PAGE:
Of course, the initial approach of Node.js – back then a rather simple wrapper around the V8, just sitting on a port, listening to traffic in a continuous loop – didn’t scale anything. After all, there is only one CPU-Core involved and even in 2011 the average server was offering much greater possibilities. The rest was just floating around unused… The evil thing here is what we call the Highlander-Factor of Google’s solid basis technology: there can only be one and that one lives forever.

Just think about the numbers for a moment: nowadays, a simple NodeScript can process up to 20.000 requests per second to the core. With typical interaction patterns, this would result in 50.000 users online at the same time during peak times. If you assume one visit per week is the normal behavior of those users, a single core is already capable of serving 10 Mio active users.

Even if this is just a theoretical scenario, its choke point is not to be found in Node, but rather in storage, network or the application’s logic. It’s typically there, that the problems with scaling arise. Nonetheless, in form of its cluster module Node itself already contains the ability to start child processes and distribute requests to them, thereby using all cores. The next step would be to distribute onto several servers, typically by using a reverse proxy. Although the Node-World provides us with own solutions, developers usually resort to NGINX and HAProxy.

But yes, you can still do a lot of stuff by just relying on a straight Node infrastructure. It just gets tiresome at some point, for example considering elasticity or geographical distribution.

JAXenter: There are currently ways to break through these limits – you will present them in your Night Session “Drone Wars”. Can you briefly outline your solution?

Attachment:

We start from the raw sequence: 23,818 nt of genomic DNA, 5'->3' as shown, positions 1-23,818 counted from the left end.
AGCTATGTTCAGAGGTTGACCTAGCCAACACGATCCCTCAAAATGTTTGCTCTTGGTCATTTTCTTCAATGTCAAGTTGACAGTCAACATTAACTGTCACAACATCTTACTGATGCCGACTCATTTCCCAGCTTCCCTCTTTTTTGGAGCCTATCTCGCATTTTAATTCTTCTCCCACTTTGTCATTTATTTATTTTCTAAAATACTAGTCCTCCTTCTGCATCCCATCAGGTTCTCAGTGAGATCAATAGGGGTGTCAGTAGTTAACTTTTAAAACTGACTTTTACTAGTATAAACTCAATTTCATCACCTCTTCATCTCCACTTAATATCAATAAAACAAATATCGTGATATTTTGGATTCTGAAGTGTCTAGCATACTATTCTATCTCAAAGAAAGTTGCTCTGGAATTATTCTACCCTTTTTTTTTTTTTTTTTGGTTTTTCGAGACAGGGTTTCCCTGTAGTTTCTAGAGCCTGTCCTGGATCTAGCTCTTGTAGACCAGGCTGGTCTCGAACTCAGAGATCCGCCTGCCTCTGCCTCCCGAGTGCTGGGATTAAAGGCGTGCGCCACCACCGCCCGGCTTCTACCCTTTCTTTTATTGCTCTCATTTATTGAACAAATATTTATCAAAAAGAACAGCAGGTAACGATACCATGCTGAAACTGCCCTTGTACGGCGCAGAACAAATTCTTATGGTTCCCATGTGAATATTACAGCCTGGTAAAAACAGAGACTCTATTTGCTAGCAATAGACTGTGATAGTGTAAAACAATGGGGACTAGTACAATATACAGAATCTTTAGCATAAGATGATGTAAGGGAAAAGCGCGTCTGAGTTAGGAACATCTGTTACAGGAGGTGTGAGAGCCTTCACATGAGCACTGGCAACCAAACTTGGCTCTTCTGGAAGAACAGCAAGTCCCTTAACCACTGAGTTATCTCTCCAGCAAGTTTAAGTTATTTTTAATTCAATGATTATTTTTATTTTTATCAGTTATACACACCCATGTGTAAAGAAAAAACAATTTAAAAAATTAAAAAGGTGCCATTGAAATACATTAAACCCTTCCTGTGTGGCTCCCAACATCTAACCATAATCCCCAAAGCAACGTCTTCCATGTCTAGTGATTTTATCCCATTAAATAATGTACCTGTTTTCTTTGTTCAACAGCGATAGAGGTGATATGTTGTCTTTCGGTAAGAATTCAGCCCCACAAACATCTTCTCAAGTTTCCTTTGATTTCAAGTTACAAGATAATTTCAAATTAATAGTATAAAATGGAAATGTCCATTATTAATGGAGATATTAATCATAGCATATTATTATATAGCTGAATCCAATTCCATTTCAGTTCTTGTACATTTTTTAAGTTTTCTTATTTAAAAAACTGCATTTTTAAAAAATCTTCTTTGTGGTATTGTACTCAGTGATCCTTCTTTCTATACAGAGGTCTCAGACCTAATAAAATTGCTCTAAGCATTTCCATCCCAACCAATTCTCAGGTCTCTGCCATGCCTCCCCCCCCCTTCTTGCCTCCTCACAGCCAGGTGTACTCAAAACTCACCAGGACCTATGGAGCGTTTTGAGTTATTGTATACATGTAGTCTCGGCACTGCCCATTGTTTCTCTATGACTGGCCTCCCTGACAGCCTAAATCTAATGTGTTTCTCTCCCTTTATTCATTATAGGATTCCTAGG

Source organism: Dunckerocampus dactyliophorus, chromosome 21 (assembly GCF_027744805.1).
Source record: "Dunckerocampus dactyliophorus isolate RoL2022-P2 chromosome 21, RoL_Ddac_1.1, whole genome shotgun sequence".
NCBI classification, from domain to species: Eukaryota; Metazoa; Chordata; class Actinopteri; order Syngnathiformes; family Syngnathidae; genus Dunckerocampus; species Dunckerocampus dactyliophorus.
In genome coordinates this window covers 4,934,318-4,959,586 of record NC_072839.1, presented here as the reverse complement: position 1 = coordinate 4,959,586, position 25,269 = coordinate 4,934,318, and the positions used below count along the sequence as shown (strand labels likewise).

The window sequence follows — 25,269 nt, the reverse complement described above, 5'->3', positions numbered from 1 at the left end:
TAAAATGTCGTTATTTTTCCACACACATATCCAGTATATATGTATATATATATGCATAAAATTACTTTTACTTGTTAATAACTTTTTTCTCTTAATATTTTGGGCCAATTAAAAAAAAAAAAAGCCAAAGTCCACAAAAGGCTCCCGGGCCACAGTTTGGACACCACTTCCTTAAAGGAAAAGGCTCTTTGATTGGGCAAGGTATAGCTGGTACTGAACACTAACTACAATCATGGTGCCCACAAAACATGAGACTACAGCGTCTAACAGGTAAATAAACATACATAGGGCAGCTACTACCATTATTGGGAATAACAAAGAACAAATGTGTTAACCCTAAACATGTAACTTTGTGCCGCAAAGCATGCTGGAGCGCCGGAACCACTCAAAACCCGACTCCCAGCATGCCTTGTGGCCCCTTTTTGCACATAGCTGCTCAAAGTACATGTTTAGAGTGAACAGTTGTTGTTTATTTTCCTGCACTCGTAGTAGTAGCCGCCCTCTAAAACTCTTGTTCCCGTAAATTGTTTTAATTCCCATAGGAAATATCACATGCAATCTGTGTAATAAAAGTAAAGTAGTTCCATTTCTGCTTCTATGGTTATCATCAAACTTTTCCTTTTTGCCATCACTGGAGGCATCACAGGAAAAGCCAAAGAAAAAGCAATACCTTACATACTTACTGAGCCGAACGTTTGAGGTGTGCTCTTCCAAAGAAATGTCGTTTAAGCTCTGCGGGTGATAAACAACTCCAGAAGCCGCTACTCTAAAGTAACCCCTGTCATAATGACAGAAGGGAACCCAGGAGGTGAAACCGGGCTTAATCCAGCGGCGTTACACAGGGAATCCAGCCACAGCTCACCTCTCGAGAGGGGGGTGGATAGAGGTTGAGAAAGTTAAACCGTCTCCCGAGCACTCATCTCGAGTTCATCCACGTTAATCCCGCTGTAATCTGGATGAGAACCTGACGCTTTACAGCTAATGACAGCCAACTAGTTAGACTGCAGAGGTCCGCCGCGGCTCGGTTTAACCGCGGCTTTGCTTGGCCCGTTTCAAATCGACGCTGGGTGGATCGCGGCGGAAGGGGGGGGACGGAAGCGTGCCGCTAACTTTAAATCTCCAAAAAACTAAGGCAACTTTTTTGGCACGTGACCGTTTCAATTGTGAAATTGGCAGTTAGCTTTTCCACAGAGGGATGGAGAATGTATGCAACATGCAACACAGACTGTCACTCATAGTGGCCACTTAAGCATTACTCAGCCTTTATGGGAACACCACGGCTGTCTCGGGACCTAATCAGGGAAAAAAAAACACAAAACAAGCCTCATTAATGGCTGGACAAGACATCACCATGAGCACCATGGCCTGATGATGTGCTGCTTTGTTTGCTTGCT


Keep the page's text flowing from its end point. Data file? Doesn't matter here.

Johann-Peter Hartmann: The tools for this already exist, they are a key component within cloud infrastructures and especially popular at Amazon, the pioneer in this field. But setting it all up is traditionally a painstaking and time-consuming task, it requires a lot of specialized knowledge, brainpower and patience to operate this kind of infrastructure.

To be honest, the whole PaaS-business with companies like Heroku and EngineYard is based on this complexity. They put their knowledge in a more understandable form, allowing us, simple application developers, to use it too.

It was only in the last two years that a slow process of democratization took place in this field. This wasn’t the result of a smart strategy. Moreover, it happened merely by mistake – again. For more than ten years, containers existed in a wide range of variations: OpenVZ, Linux-VServer, even LXC is already eight years old. But as with Node it was necessary that someone developed the proper easy-to-handle interface accompanying the technology and a lightweight, open infrastructure around it: that’s right, I’m talking about Docker.

Suddenly, containers were easy to create, to maintain and to reuse. Just like a Lego set, developers are now able to build their personalized platform without tying themselves to the conventions and costs of a PaaS. Also, the entity “container” can be put to good use on the infrastructures side too. Plus, a variety of full-grown powerful tools like CoreOS, Kubernetes, Deis or Apache Mesos allow container-infrastructures to scale in virtually unlimited ways.

This is the topic of my Night Session – I want to show how to benefit from this democratization and how easy it has become to access it. In an effort to be more credible, I use a simple microservices structure to emphasize that these structures are fully capable of reproducing more complex environments.